(c) If the person is the driver of any vehicle involved in an accident resulting only in damage to fixtures or property legally upon or adjacent to a highway, the person shall do all of the following: (A) Take reasonable steps to notify the owner or person in charge of the property of such fact and of the driver's name and address and of the registration number of the vehicle the driver is driving. (B) Upon request and if available, exhibit any document issued as official evidence of a grant of driving privileges to the driver.(2) Moving a vehicle as provided in subsection (1)(a)(A) of this section does not affect any determination of fault or liability for the accident.
(3) The offense described in this section, failure to perform the duties of a driver when property is damaged, is a Class A misdemeanor and is applicable on any premises open to the public.
The portion of the law that applies to striking a parked and unattended car is 1(b), which requires that the driver either "locate and notify" the owner of the vehicle, giving contact information, or leave a note providing those details. Whether or not informing a dispatcher and permitting him to do so rather than stopping and doing it yourself, is a permitted substitute, I don't know. (Certainly it falls within the spirit of the law, but as far as the letter of the law goes, IANAL). There doesn't appear to be any exemption for transit operators, other professional motorists, etc. However, ORS 809.404 does say the following:
809.404 Disqualification from holding commercial driver license. (1) The Department of Transportation shall suspend a person’s commercial driver license or right to apply for a commercial driver license if the person is disqualified from holding a commercial driver license under this section. A person is entitled to administrative review under ORS 809.440 of a suspension under this section.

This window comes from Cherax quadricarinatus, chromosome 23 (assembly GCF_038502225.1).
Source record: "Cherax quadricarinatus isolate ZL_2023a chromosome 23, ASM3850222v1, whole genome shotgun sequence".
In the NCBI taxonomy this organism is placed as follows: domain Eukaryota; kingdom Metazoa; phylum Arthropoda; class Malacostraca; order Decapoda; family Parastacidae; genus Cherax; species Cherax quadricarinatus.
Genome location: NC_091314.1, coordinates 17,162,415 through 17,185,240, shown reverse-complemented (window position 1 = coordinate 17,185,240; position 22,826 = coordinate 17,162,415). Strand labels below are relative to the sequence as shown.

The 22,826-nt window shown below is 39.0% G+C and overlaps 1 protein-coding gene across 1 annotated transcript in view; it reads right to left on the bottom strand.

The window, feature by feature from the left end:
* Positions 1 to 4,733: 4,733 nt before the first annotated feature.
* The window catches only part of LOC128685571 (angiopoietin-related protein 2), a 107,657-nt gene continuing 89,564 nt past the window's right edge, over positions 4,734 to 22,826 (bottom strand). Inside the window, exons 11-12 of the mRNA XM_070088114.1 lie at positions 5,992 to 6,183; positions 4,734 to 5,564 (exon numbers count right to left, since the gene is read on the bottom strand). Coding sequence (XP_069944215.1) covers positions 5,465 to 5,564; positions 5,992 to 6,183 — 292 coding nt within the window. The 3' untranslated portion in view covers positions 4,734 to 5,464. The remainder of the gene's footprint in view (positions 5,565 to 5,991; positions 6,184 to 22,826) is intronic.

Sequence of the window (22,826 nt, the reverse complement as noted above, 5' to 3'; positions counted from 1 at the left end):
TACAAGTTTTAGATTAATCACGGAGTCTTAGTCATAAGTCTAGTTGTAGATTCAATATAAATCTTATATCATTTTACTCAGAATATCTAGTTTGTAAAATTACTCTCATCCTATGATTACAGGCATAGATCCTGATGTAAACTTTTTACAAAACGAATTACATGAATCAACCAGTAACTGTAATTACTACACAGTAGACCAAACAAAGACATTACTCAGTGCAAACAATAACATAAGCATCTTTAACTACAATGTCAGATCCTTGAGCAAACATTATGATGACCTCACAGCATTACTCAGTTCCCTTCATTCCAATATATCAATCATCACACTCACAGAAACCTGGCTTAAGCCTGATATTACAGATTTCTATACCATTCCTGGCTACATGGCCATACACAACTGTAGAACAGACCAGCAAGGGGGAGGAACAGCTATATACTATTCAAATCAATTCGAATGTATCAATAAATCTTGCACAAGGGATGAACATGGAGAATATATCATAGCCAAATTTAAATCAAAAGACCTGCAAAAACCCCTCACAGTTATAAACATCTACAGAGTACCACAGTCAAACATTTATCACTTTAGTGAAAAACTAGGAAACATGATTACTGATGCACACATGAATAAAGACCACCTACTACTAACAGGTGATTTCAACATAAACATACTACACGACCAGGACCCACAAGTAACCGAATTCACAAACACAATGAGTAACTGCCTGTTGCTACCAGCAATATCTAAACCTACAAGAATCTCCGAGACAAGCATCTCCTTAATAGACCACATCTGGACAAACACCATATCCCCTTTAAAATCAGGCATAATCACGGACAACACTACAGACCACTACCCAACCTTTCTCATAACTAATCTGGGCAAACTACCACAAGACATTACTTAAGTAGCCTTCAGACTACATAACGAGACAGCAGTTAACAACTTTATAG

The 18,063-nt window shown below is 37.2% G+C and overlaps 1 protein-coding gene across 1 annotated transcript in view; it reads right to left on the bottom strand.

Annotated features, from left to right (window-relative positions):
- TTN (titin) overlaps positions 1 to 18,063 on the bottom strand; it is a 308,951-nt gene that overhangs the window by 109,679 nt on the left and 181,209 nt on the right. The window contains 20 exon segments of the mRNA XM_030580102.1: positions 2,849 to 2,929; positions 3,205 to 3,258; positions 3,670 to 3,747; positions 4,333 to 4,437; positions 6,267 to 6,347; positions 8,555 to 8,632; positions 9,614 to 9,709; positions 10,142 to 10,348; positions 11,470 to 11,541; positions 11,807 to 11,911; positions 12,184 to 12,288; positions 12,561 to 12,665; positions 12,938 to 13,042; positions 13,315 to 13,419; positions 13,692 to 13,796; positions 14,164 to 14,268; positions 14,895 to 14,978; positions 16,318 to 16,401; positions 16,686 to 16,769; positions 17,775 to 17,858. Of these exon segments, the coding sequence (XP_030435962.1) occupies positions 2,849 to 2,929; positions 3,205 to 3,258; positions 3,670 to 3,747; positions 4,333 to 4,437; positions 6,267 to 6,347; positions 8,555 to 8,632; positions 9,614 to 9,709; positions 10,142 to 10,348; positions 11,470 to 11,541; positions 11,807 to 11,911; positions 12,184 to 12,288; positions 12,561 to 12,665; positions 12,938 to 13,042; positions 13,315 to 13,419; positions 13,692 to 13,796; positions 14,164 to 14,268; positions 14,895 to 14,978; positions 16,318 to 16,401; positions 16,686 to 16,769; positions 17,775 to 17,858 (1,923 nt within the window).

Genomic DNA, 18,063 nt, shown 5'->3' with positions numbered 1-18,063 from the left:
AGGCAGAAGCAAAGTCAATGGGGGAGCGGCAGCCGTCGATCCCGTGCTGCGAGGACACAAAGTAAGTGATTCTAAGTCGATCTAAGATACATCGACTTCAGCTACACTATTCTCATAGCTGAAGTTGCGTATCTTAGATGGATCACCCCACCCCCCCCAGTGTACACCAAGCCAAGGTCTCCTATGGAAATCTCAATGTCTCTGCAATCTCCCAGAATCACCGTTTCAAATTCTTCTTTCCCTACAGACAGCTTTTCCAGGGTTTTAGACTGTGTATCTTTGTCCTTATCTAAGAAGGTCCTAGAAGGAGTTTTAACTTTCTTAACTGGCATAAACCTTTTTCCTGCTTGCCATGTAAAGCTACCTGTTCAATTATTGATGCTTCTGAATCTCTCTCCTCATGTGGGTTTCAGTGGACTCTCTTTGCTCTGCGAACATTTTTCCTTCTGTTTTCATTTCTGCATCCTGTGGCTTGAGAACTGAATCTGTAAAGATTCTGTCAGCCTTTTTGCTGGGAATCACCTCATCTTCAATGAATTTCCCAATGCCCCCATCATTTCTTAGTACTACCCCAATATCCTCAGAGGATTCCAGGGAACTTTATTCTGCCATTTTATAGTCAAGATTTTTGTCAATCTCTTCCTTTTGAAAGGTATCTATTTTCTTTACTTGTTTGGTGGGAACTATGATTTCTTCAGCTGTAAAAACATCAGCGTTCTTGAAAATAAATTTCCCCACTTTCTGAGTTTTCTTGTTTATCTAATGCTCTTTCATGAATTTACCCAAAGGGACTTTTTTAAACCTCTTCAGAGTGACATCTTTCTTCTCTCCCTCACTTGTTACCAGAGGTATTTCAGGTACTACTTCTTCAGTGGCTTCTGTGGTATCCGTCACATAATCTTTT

(2) A person is disqualified from holding a commercial driver license if the person has two or more of any of the following in any combination:
(a) A record of conviction for driving while under the influence of intoxicants under ORS 813.010 and the person was driving a motor vehicle or a commercial motor vehicle at the time of the offense.
(b) A suspension of the person’s commercial driver license under ORS 813.410 for refusal to submit to a test under ORS 813.100 and the person was driving a motor vehicle or a commercial motor vehicle at the time of the offense.
(c) A suspension of the person’s commercial driver license under ORS 813.410 because the person submitted to a breath or blood test and the person’s blood, as shown by the test, had 0.04 percent or more by weight of alcohol and the person was driving a commercial motor vehicle at the time of the offense.
(d) A record of conviction under ORS 811.700 or 811.705 of failure to perform the duties of a driver and the person was driving a motor vehicle or a commercial motor vehicle at the time of the offense.
Given the consequences of hit-and-run for professional drivers, I would assume that all the i's are being dotted and all the t's crossed in his particular case--and that the procedure has been cleared with lawyers.
But to quote the epic poet Homer:
Update: Joseph Rose, who was apparently on scene and witnessed (and recorded) the incident, has video and commentary at the Hard Drive blog.